A clever title may make you pick up a cookbook, and the recipes inside can prompt you to buy it. But the stories within its pages are often the best part.
Doris Petteway wasn’t trying to kill her daddy. She just wanted to surprise him with a good meal while her mother was away caring for Petteway’s ailing grandmother. And it would have been a sweet gesture if Petteway, who was 12 at the time, hadn’t confused the tulip bulbs her mother stored in the pantry for onions and sliced them into the gravy.
“Mother was not at all concerned that we would be sick from the poisonous bulbs,” Petteway later wrote, “but only that she had lost them.”
The good news is that nobody died or got sick. And seven decades later, Queen Street Church in Kinston turned the story of longtime member Doris Petteway’s brush with murder into the title for its recently published cookbook, Potato Salad, Pimento Cheese, and How Doris Almost Killed Her Daddy.
Petteway, cherished by her fellow members for her excellent cooking and great storytelling, died this year at age 82, but not before she saw the cookbook with her photo on the cover and her story published on page 1.
Since Our State first asked readers to share their cookbooks with us, we’ve received about 200 volumes. Whether they’re from churches, community groups, individuals, or businesses, they all make us hungry with their delicious recipes — such as the butternut squash souffle in the Queen Street Church cookbook. But a handful of books caught our eye with unexpected titles.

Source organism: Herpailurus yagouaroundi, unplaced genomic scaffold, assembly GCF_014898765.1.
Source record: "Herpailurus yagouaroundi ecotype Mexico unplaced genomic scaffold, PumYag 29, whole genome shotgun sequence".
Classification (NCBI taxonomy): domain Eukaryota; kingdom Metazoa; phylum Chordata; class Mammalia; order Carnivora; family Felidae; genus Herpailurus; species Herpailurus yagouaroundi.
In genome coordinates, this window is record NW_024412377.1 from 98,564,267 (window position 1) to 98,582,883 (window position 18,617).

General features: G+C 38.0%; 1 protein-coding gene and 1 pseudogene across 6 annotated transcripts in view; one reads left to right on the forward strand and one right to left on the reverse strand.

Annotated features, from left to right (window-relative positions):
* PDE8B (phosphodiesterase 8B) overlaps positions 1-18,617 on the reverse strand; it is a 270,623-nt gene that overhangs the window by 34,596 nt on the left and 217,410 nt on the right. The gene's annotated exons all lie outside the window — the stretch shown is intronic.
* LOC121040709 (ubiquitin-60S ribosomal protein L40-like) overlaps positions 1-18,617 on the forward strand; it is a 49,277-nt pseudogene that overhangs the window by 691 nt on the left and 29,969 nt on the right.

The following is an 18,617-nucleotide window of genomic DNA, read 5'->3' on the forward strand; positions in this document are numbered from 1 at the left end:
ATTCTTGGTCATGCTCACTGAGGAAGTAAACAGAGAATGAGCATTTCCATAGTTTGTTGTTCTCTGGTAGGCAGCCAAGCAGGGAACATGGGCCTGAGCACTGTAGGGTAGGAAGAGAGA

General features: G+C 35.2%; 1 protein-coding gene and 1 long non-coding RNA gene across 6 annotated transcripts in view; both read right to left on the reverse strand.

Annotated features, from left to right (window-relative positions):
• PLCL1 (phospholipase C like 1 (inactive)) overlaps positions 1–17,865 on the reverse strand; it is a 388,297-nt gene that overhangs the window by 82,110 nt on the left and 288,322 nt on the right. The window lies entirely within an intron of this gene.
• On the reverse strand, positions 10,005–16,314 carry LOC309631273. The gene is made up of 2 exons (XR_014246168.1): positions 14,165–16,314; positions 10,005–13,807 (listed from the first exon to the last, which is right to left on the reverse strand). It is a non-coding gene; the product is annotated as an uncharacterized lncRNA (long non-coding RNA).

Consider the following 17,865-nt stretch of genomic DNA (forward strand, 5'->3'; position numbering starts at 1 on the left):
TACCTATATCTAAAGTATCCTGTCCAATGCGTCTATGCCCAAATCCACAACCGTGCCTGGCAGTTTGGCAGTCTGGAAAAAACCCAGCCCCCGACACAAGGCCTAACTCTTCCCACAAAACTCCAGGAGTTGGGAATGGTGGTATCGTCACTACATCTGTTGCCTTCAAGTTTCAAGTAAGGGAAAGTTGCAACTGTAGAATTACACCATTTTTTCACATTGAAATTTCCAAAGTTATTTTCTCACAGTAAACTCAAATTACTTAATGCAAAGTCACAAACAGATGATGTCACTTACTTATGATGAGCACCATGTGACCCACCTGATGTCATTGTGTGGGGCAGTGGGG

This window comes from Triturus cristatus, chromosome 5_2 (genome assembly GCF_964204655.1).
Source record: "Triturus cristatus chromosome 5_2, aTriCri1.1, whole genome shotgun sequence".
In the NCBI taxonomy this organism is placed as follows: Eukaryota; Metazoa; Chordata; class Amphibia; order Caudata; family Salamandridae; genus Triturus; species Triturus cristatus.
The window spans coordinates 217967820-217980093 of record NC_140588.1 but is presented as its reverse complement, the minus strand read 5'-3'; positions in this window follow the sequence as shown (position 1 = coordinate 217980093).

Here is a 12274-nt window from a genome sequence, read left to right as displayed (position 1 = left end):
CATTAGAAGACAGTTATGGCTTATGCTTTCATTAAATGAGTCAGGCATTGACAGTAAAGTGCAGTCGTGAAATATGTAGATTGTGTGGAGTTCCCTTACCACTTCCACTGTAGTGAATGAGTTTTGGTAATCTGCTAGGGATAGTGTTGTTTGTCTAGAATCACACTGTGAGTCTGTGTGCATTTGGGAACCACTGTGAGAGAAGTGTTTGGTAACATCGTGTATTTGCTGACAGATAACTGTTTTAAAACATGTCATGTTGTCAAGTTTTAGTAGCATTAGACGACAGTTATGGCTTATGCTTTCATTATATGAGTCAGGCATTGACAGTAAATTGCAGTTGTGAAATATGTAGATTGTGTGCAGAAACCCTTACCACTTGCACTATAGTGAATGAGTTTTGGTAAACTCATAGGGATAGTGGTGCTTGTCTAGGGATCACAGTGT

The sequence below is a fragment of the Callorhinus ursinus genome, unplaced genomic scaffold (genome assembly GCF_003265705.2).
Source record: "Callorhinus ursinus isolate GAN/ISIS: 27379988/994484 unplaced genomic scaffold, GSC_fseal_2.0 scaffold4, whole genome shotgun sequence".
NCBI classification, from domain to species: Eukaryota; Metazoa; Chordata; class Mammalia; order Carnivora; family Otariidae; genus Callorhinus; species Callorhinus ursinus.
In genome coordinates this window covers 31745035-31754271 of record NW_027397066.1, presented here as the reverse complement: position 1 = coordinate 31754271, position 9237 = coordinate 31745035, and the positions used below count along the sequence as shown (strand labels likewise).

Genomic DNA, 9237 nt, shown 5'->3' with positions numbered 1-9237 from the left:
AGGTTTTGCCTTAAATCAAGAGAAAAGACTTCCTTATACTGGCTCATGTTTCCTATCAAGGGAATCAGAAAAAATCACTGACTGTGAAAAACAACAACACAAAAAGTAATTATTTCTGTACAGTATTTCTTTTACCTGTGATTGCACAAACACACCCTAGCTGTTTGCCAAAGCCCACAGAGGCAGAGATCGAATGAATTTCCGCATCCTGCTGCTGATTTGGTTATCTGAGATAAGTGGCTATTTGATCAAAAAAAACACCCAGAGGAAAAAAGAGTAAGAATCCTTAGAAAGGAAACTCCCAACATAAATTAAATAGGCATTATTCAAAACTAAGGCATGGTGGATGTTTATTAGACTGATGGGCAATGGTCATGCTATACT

“There are hundreds of cookbooks out there,” Bette Fulghum of St. Pauls says. “Why would you pull mine off the shelf?”
Because the book’s name is Lizards for Dinner and Other Good Stuff. Fulghum, who published the cookbook for her children and grandchildren, got her title from her daughter’s first year in school. As Fulghum picked up her daughter one day, the teacher said, “We’re curious about what you had for dinner last night.” Fulghum’s daughter told everyone she had lizards for dinner.
What Fulghum actually served was a family favorite — livers and gizzards — which her children, now adults, still refer to as lizards.
Elizabeth Tucker Vasgaard’s family knew a cookbook honoring her memory had to have a sense of humor. Throughout her life, Vasgaard delighted family and friends with her funny stories and delicious baking.
“Mom was everyone’s favorite cook and entertainer,” Vasgaard’s daughter Vicki Bowman wrote in the letter she sent in with the family cookbook.
For the title, Lord, Ain’t the Gravy Good, the family recalled a favorite poem Vasgaard recited before every Thanksgiving dinner for 70 years: “I don’t like your bread/ Your chicken is old/ Your beans need baking/ Your cabbage is cold/ Your pastry needs a hammer/ That’s understood/ But Lord, ain’t the gravy good!”
“The cookbook is a tribute to Mom and Dad,” Bowman says, “and to the fun meals we shared as a family around the dining room table.”
The funny titles worked on us — they made us take a closer look. And the stories behind them made us glad that we did.
Diane Summerville is a writer and editor living in Greensboro.